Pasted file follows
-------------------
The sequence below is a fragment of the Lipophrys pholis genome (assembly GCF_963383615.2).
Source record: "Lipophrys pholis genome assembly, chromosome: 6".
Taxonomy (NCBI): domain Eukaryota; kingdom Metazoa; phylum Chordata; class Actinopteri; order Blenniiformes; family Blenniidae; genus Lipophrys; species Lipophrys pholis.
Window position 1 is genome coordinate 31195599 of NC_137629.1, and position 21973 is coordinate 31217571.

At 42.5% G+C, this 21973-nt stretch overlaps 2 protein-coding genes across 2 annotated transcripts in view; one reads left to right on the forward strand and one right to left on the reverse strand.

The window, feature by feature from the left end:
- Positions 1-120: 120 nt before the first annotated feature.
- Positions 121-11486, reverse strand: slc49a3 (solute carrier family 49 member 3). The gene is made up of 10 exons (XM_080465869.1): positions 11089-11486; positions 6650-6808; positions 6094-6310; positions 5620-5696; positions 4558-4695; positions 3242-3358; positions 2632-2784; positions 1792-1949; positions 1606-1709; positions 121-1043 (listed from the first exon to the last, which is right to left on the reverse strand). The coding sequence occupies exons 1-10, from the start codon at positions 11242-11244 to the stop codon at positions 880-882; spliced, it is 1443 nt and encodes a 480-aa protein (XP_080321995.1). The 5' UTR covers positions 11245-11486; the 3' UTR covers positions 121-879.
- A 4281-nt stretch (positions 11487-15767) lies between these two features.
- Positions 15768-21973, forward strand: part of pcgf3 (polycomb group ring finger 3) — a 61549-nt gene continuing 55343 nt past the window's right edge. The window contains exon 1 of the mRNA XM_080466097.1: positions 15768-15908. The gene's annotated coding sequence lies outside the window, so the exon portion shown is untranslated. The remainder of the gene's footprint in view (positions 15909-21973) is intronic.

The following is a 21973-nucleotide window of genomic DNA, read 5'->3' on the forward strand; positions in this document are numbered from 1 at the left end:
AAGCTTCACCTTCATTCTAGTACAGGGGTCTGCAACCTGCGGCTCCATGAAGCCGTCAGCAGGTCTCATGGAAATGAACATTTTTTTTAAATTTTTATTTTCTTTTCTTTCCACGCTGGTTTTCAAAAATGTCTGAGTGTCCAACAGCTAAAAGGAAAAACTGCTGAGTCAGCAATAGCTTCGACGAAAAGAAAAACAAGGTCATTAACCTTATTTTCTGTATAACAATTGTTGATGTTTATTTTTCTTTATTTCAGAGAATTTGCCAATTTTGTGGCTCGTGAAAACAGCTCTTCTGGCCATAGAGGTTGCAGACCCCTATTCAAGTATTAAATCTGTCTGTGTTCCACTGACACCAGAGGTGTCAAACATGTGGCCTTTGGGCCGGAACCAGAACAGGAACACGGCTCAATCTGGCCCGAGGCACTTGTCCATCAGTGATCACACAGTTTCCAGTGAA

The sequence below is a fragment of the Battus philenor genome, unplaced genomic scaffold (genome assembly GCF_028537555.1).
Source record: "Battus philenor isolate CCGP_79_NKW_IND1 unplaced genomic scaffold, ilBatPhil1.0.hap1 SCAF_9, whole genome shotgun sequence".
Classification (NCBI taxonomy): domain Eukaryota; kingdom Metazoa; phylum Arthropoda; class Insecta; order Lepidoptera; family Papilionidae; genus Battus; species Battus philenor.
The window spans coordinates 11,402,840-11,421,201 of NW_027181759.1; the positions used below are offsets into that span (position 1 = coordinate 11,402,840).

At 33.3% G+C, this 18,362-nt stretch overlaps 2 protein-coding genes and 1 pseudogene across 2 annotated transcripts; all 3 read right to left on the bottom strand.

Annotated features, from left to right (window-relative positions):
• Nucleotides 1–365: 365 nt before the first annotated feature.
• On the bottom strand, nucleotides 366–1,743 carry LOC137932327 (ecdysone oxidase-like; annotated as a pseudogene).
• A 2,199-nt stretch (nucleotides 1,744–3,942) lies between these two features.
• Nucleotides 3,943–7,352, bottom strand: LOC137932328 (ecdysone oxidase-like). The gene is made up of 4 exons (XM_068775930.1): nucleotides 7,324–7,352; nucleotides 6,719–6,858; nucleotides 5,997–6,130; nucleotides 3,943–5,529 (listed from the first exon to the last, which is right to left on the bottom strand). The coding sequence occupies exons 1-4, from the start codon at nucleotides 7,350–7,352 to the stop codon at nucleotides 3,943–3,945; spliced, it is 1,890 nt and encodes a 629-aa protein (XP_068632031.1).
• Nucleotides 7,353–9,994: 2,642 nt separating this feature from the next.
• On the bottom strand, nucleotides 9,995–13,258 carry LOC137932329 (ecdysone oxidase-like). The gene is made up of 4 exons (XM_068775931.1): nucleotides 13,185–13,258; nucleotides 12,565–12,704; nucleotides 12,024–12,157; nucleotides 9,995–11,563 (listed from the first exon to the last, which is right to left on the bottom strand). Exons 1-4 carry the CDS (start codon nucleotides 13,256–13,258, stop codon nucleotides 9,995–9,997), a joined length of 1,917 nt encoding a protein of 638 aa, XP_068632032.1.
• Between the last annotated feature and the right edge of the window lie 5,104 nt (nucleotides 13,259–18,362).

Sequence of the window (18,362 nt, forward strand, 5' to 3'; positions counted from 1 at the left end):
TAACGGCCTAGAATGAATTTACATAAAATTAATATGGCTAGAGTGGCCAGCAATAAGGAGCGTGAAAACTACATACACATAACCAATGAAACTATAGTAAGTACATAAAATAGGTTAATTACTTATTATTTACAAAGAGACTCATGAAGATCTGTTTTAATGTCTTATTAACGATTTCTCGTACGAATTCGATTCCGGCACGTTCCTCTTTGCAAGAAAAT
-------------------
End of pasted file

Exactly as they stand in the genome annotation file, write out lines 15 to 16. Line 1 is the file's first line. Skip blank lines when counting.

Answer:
Classification (NCBI taxonomy): domain Eukaryota; kingdom Metazoa; phylum Arthropoda; class Insecta; order Lepidoptera; family Papilionidae; genus Battus; species Battus philenor.
The window spans coordinates 11,402,840-11,421,201 of NW_027181759.1; the positions used below are offsets into that span (position 1 = coordinate 11,402,840).